The five years since the referendum have been a political rollercoaster. There was much talk of the British political system being in crisis. Looking back, a striking thing to note is the extent to which political actors and events upheld the basic principle of rule by consent of the governed – popular sovereignty if you will. There was no serious challenge to accepting the result. When the Supreme Court decided in favour of Gina Miller in her first case against the government in 2017, there was an outcry about the implications for British democracy. But the House of Commons voted by a large majority to trigger Article 50 and start negotiations with the EU over the terms of the UK’s exit.
The conflict was not about the principle of popular sovereignty itself but only how it should be institutionalised, meaning the relations between the executive, the legislature and the judiciary. The same occurred with the movement for a second referendum. Tactical considerations were behind Labour’s pivot towards supporting this policy. There was never a principled debate inside the party about sovereignty, democracy and the second referendum. At issue were short-term considerations about weakening the Corbyn leadership. And we should not forget that what settled the Brexit issue was a general election, where voters were presented with a clear choice about how to proceed. So why was Brexit so divisive? Not because there was a Remainer elite lurking and subverting British democracy, but because the policy of leaving the EU was so divisive. The conflicts of the past five years have been about policy, not about the nature of the British polity.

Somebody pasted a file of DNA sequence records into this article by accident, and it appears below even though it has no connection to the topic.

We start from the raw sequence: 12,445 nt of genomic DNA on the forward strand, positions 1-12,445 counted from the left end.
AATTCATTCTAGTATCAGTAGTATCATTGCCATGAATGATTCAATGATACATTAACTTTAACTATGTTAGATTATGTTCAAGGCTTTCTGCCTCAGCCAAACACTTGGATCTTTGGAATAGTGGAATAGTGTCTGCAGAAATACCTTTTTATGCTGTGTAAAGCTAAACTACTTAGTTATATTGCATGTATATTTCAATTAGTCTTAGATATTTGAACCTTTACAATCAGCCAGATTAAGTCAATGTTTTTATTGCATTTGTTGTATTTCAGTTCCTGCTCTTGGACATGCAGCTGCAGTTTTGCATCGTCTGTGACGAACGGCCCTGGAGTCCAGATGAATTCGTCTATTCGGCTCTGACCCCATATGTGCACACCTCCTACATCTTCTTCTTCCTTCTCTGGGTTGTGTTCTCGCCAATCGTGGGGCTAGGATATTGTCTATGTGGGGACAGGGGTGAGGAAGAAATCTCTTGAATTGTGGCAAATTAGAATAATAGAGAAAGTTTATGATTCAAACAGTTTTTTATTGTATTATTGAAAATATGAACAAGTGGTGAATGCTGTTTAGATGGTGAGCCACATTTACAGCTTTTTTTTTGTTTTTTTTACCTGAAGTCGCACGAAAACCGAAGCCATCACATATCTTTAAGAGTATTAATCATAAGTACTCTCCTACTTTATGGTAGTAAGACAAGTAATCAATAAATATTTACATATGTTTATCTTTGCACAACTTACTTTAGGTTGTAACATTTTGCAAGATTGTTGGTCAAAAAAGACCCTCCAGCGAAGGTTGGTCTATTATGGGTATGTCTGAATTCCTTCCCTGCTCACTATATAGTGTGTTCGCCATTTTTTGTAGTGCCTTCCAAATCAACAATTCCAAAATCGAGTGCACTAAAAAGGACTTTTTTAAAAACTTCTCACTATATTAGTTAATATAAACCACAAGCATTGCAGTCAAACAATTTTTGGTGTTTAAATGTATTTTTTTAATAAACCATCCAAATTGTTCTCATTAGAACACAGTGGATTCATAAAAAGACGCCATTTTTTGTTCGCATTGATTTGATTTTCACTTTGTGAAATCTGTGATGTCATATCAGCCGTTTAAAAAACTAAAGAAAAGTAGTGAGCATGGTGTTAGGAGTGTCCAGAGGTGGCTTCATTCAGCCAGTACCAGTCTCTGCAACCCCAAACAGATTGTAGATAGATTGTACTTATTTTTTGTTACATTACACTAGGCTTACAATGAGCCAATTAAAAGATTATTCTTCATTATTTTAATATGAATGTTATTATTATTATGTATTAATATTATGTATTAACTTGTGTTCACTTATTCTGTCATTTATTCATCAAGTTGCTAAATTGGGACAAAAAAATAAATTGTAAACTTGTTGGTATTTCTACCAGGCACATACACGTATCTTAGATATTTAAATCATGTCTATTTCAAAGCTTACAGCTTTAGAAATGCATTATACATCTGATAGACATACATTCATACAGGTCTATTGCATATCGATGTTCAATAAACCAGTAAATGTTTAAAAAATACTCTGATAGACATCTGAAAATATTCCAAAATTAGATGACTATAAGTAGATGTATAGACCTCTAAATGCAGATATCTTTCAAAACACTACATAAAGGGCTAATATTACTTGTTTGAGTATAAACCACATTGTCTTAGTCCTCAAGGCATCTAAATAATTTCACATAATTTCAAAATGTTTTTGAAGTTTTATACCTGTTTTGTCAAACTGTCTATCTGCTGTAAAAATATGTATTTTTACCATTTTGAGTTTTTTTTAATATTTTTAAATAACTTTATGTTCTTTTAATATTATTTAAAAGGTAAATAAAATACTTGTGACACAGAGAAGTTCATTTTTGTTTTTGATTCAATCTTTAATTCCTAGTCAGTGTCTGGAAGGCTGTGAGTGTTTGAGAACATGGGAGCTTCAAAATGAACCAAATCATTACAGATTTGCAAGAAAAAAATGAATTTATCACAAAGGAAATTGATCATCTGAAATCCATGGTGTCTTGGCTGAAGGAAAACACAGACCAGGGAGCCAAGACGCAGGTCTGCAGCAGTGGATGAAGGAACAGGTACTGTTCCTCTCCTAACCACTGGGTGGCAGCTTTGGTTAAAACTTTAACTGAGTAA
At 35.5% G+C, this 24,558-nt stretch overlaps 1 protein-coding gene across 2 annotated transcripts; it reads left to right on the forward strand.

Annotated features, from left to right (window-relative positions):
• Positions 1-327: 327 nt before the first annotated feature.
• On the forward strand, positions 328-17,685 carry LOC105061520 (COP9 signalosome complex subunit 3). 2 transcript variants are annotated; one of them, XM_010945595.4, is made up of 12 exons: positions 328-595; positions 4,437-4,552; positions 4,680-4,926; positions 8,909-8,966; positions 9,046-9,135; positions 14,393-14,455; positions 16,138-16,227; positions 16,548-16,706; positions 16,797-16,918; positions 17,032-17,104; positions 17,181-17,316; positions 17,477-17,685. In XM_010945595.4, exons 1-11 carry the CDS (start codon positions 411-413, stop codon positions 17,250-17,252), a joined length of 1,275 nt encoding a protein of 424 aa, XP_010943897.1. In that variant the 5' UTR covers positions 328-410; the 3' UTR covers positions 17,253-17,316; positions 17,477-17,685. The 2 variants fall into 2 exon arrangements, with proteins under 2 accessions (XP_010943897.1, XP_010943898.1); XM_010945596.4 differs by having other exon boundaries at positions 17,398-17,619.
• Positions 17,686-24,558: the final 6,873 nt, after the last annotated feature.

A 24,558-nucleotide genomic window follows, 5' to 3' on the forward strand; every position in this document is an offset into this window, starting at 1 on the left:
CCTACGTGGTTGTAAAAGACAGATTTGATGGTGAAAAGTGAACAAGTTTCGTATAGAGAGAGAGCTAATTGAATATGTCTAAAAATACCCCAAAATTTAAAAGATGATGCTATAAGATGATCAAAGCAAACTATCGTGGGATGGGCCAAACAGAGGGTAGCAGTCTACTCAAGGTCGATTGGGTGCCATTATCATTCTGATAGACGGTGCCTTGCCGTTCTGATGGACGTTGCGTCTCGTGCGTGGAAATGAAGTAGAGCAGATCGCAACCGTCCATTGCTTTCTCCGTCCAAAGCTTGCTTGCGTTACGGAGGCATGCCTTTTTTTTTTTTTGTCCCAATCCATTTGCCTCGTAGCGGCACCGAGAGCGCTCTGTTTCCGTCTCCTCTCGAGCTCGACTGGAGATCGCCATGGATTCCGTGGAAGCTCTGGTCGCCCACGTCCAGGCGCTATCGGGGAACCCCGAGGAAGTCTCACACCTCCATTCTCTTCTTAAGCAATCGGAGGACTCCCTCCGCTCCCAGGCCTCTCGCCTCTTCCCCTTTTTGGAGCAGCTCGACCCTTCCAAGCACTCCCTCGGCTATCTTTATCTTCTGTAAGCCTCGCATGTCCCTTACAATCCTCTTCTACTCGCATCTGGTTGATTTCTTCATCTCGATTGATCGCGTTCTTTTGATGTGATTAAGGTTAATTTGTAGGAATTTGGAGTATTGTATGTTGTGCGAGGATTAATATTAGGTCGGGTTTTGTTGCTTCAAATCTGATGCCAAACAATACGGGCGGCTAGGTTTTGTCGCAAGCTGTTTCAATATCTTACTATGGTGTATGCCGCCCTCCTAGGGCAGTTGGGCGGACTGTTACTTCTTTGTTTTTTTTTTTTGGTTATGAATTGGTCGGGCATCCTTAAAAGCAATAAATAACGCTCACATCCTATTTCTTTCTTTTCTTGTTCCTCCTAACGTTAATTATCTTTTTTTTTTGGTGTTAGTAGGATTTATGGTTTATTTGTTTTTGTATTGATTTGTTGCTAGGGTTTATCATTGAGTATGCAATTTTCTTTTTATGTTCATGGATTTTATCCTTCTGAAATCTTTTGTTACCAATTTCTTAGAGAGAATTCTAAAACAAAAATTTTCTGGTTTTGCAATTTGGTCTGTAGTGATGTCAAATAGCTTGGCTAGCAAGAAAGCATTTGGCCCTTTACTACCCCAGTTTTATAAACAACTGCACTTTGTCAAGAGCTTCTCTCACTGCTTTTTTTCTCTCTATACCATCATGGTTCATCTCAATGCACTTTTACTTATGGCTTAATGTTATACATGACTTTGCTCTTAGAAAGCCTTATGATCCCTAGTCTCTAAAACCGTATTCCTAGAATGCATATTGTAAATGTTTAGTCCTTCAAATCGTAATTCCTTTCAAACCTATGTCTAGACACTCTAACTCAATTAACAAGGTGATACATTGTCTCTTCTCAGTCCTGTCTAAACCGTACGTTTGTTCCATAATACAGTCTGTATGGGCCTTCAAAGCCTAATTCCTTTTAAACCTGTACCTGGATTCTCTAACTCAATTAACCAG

Of course, the extent to which the constituent nations of the UK recognise themselves as belonging to the wider category of the “British people” is in doubt, but this was already the case before 2016. The Brexit vote has revealed how important EU membership was in keeping together a fragile union. The implications for the rest of the EU are stark. Popular sovereignty may be far more deeply rooted than we imagine it to be in other EU member states, leading to more uncertainty about the political future of the EU.
Chris Bickerton is the author of “The EU: A Citizen’s Guide”(Penguin)
This article is from our “How Brexit changed us” series, marking five years since the referendum.